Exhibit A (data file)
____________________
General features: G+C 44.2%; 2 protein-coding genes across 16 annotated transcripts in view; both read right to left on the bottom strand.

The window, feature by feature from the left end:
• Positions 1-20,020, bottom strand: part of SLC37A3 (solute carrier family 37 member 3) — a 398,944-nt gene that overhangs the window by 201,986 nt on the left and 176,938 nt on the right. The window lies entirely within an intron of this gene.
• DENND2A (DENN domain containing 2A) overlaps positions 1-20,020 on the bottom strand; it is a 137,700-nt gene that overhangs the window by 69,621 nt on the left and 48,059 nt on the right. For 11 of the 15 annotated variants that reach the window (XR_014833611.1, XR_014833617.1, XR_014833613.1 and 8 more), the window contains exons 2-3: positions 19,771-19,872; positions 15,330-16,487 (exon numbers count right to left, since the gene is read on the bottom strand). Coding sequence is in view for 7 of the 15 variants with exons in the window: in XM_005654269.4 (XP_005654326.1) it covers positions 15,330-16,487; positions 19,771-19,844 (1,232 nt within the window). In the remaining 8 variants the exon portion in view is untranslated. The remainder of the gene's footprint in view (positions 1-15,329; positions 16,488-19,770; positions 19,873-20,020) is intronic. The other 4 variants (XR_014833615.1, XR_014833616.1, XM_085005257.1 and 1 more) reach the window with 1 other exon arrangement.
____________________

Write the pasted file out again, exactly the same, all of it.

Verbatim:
General features: G+C 44.2%; 2 protein-coding genes across 16 annotated transcripts in view; both read right to left on the bottom strand.

The window, feature by feature from the left end:
• Positions 1-20,020, bottom strand: part of SLC37A3 (solute carrier family 37 member 3) — a 398,944-nt gene that overhangs the window by 201,986 nt on the left and 176,938 nt on the right. The window lies entirely within an intron of this gene.
• DENND2A (DENN domain containing 2A) overlaps positions 1-20,020 on the bottom strand; it is a 137,700-nt gene that overhangs the window by 69,621 nt on the left and 48,059 nt on the right. For 11 of the 15 annotated variants that reach the window (XR_014833611.1, XR_014833617.1, XR_014833613.1 and 8 more), the window contains exons 2-3: positions 19,771-19,872; positions 15,330-16,487 (exon numbers count right to left, since the gene is read on the bottom strand). Coding sequence is in view for 7 of the 15 variants with exons in the window: in XM_005654269.4 (XP_005654326.1) it covers positions 15,330-16,487; positions 19,771-19,844 (1,232 nt within the window). In the remaining 8 variants the exon portion in view is untranslated. The remainder of the gene's footprint in view (positions 1-15,329; positions 16,488-19,770; positions 19,873-20,020) is intronic. The other 4 variants (XR_014833615.1, XR_014833616.1, XM_085005257.1 and 1 more) reach the window with 1 other exon arrangement.